My name is Layla Quran, and I am a Global studies student at the Univeristy of North Carolina at Chapel Hill. I became interested in the physical and physchological barriers in the modern world as a Palestinian denied entry from Jerusalem because of my Palestinian passport, but I became interested in Iraq and the sectarian divide as a human being interested as to what was causing the sectarianism thousands of miles away from the United States. As part of Duke University’s BorderWork(s) Lab, a project of the Franklin Humanities Lab which attempts to analyze the physical and psychological consequences of barriers in the modern world, my independent research for Spring 2012 focuses on the question:
How has U.S. military invasion influenced sectarian walls, both physically and psychologically, between the people of Iraq, particularly Baghdad?
Furthermore, I also consider: What have been the political, social, and economic impacts of such sectarian divides?
I began to realize after further research into my topic that before answering my first question, I would have to begin with the second. In other words, I would have to research how the US invasion altered the political, social, and economic status of Baghdad in order to understand if or how this led to a change in the sectarian divide.
In order to answer this generally broad question, I have divided the website into political, social, and economic tabs which further include smaller projects on the impact of US invasion on Iraqi women, the economy of Iraq, and the political situation in Iraq after the US invasion. I share this information and include input on how this changed the sectarian structure of Iraq.
I can conclude that although there was a certain degree of sectarianism in Iraq before the US invasion, it took a combination of several factors to create what many would consider a civil war in Iraq. It was not the resolute intention of the US government to divide Iraq into religious sects, yet the disregard of important elements by the US administration did fuel an environment where individuals clung to sectarianism. The lack of accurate representation in the US-appointed Iraqi governing council, the disbanding of the Iraqi army and outside influence giving more power to violent militias, the handling of reconstruction efforts, and the lack of security both by Iraqi security forces and US troops were serious factors to increasing sectarianism within Iraq.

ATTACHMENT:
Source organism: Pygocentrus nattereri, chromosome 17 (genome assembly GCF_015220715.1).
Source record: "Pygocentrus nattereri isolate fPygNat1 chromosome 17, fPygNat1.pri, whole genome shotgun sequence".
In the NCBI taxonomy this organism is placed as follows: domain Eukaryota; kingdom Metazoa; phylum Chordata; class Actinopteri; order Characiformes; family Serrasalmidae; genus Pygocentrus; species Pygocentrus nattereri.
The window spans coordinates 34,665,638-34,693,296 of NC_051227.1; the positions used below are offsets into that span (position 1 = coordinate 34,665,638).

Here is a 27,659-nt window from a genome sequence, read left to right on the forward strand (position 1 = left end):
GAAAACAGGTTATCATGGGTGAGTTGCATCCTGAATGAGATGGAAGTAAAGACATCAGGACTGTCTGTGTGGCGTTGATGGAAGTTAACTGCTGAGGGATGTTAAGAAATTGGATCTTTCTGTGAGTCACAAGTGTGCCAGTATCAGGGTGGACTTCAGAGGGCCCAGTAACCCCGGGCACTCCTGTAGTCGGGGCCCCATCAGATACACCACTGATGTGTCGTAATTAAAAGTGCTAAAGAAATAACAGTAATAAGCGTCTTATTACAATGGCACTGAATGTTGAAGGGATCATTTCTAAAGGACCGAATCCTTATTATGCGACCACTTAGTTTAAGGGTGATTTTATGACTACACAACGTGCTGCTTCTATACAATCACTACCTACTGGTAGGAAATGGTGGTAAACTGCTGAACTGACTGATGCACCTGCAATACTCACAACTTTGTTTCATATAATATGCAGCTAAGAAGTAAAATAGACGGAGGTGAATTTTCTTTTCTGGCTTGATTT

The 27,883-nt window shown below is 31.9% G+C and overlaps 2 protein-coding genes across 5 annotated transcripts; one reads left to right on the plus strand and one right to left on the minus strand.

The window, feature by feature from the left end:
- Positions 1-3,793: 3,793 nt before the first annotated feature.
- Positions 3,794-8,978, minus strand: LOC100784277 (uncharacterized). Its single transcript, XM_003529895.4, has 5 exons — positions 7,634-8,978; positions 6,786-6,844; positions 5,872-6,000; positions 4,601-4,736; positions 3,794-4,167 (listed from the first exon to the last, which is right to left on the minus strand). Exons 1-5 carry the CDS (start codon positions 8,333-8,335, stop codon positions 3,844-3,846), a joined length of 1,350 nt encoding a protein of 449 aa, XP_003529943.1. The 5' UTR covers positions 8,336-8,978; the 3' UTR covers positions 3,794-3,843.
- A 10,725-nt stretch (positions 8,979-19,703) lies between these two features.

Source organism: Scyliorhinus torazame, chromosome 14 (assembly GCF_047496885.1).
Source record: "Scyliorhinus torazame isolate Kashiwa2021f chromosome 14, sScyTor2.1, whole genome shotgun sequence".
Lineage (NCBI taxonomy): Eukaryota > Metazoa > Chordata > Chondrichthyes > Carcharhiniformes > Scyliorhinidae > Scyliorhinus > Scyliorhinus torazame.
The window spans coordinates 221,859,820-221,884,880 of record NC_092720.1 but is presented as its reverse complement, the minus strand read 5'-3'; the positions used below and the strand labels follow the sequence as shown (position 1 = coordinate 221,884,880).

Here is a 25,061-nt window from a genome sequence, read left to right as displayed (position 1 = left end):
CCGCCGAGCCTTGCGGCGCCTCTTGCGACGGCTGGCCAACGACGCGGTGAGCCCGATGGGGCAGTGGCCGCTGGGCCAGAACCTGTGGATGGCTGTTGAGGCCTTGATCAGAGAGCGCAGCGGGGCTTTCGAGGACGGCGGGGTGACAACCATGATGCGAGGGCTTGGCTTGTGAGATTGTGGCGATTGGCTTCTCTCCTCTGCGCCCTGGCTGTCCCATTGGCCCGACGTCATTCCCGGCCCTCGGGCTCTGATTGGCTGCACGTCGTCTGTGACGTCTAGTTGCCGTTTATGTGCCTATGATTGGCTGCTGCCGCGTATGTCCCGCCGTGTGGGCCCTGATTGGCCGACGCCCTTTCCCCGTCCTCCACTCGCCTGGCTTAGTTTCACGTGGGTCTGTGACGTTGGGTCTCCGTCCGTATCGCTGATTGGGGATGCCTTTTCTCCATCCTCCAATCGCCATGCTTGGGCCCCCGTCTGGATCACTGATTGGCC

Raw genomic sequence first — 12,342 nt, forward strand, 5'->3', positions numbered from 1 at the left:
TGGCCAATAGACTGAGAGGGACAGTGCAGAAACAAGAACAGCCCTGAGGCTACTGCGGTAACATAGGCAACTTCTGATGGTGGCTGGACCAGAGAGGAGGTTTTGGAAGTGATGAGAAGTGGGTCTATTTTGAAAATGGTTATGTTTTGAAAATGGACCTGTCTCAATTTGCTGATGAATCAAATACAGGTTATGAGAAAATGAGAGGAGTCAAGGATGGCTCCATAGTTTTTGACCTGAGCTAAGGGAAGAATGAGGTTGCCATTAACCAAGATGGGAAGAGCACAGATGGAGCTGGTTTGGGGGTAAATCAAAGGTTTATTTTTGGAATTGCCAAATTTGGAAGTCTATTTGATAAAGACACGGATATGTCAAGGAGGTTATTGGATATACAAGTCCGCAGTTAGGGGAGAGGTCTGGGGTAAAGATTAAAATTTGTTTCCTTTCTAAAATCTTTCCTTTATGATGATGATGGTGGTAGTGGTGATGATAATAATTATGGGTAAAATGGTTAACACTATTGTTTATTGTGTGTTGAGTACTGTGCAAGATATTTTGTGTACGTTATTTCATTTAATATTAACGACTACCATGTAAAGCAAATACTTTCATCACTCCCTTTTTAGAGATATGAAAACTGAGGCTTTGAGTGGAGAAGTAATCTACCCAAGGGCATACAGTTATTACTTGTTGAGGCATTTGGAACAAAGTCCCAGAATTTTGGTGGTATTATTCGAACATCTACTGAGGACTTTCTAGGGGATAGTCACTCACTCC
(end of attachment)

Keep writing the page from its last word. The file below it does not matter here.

My audience is the general public of the United States, whether an expert or student interested in US foreign policy and unaware of the impact of U.S. invasion of Iraq. Because of the broad audience, I have included a description of Sunnis and Shiites. The goal of the website is to present the impacts of a U.S.-controlled Iraq, in particular the political, social, and economic effects of the U.S. invasion on the sectarian divide, and not to fully blame the US for the sectarian violence in Iraq. I began this project with a goal to present the facts on a war commonly misunderstood, and allow the general public to decide for themselves what happened in Iraq.
The most rewarding aspect of my research was the opportunity I had to interview Iraqis who had lived through the Saddam Hussein regime and the US invasion. You can read some of the interviews on my home page, or listen to audio from 3 interviews on the ‘Voices of Iraq’ page, under the ‘My Project’ tab.
Please feel welcome to leave questions or concerns in the comments section below or through e-mail at firstname.lastname@example.org, as I will update this site periodically.